William Desautelle III of NBADraft.net likens Fultz to Houston Rockets star James Harden. While I don't believe Fultz will be a terribly prolific a scorer out of the gate, I do find this to be an apt comparison. Much like Harden did with the Oklahoma City Thunder, Fultz will likely begin his career as a role player.
As a rookie, Harden averaged 9.9 and 3.2 rebounds per game. If Fultz lands with a team like the Boston Celtics, where he would be a role player, these are probably realistic numbers for him. Should he land with a team like the Los Angeles Lakers, where he may be asked to be more of a centerpiece, Fultz would probably see better numbers but possibly also a slower development.
Given a chance to blossom over the next few years, Fultz could become a Harden-like star.
Lonzo Ball, PG, UCLA
Ball is another guard prospect who may end up going No. 1 overall in the draft. The UCLA product combines solid shooting—he made 55.1 percent of his attempts from the field last season—with great offensive floor vision and tremendous transition ability.
At 6'6", Ball also has ideal height for the point guard position.
Fox Sports' Colin Cowherd believes Ball is the guy the Celtics should take to kick off the draft.
"Markelle Fultz doesn't make players better," Cowherd said. "Couldn't in college, wouldn't in the pros. Not his game. If you really want to make that jump on this old Cleveland team that's not getting younger and defensively is going to deteriorate pretty rapidly, Lonzo Ball will make guys better."
Because of his ability to score in transition, make the tough shot and to see the court, Ball has drawn comparisons to former NBA star and current Milwaukee Bucks coach Jason Kidd:
I don't necessarily agree with this comparison, however, as Kidd was actually known as a strong defender for much of his career. Ball's biggest weakness may be his defense, though his ability to move in transition sometimes makes up for it.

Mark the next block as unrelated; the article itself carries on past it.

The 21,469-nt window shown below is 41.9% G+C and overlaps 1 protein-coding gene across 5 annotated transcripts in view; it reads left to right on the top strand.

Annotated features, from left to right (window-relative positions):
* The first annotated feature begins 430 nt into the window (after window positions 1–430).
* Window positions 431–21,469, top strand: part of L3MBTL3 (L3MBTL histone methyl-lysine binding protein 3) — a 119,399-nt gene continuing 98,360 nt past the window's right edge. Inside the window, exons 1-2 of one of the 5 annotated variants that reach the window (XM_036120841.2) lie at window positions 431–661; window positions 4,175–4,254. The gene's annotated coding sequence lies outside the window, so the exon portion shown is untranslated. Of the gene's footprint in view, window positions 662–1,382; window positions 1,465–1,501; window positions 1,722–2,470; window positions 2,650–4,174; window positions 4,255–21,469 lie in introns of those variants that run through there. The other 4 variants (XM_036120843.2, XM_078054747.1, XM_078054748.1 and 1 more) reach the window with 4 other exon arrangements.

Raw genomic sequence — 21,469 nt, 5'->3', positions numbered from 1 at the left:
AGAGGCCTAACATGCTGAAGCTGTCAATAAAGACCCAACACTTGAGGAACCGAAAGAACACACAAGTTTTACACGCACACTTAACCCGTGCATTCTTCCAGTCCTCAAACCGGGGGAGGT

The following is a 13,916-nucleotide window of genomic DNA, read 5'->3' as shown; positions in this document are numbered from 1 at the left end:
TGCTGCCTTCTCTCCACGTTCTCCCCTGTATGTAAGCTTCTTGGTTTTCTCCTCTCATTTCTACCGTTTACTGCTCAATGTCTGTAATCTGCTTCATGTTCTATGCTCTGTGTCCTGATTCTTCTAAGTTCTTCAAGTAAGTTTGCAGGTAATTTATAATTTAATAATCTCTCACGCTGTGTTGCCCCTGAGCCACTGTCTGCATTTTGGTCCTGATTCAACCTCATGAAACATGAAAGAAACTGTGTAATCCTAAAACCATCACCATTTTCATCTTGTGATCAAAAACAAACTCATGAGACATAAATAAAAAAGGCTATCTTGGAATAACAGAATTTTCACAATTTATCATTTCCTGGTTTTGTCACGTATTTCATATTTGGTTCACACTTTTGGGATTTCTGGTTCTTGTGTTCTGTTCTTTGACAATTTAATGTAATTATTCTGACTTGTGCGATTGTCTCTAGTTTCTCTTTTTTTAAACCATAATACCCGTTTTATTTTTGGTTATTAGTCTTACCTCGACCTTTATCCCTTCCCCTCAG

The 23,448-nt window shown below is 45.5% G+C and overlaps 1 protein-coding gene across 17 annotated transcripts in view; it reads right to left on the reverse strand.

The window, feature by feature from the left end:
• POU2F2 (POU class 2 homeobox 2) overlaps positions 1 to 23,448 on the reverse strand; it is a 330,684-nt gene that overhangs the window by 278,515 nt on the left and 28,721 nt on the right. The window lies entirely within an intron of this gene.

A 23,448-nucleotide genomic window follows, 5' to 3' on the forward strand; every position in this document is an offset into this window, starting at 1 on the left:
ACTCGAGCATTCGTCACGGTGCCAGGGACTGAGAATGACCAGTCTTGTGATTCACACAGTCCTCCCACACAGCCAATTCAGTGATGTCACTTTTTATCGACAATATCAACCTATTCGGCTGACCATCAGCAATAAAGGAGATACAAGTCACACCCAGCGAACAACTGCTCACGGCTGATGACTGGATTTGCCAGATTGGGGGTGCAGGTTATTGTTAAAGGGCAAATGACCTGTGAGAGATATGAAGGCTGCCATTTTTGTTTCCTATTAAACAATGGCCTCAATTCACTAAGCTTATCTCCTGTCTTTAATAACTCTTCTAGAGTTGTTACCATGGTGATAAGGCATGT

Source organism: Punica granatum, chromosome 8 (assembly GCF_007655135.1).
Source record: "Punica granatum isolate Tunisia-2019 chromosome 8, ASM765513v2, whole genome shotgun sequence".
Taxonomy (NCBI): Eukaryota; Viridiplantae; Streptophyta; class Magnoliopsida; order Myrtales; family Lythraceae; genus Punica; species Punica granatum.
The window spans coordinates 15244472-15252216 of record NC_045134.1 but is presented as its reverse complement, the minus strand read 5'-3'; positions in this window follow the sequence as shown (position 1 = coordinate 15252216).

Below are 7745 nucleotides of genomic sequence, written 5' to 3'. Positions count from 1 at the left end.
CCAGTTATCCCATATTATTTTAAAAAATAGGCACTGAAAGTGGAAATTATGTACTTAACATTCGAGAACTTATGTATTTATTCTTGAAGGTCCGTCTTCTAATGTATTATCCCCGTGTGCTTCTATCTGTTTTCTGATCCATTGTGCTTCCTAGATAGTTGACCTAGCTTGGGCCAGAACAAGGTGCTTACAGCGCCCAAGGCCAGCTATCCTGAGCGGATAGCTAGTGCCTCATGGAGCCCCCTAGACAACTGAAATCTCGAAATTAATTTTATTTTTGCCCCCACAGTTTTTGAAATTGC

While I don't think he'll be nearly as much of a scorer in the NBA, Ball actually reminds me a bit more of OKC star Russell Westbrook—a quick, athletic offensive force with no time for true physical defense.
Given the fact Ball is likely to be the centerpiece of a team early on, I wouldn't be surprised to see him average close to 15 points and seven assists per game as a rookie—right alongside the numbers he averaged this past season.
Malik Monk, SG, Kentucky
Teams looking for more of a wing player should have their eyes firmly set on Kentucky's Malik Monk. While he isn't getting the attention of guys like Fultz and Ball, Monk is a scorer who can immediately help a team from the shooting guard spot.
Last season at Kentucky, he averaged 19.8 points per game while shooting 45 percent from the field.
At 6'3" and 200 pounds, Monk isn't going to dominate with size alone. However, he has rarely had to. He has enough handle to create his own shot opportunities, and he's even more efficient when setting up off the pass.
If Monk lands with a team boasting an offensive attention-grabber, he can thrive. Michael Visenberg of NBADraft.net compares Monk to San Antonio Spurs guard Eric Gordon. It wouldn't at all be a surprise to see Monk with Gordon-like production—16.2 points, 2.5 assists in the 2016-17 season—as a rookie.
Whichever team drafts Monk isn't likely to ask him to run the offense. This should put him in a position to do what he does best—score. Don't be shocked if Monk ends up being one of the most prolific rookie scorers in the Association next season.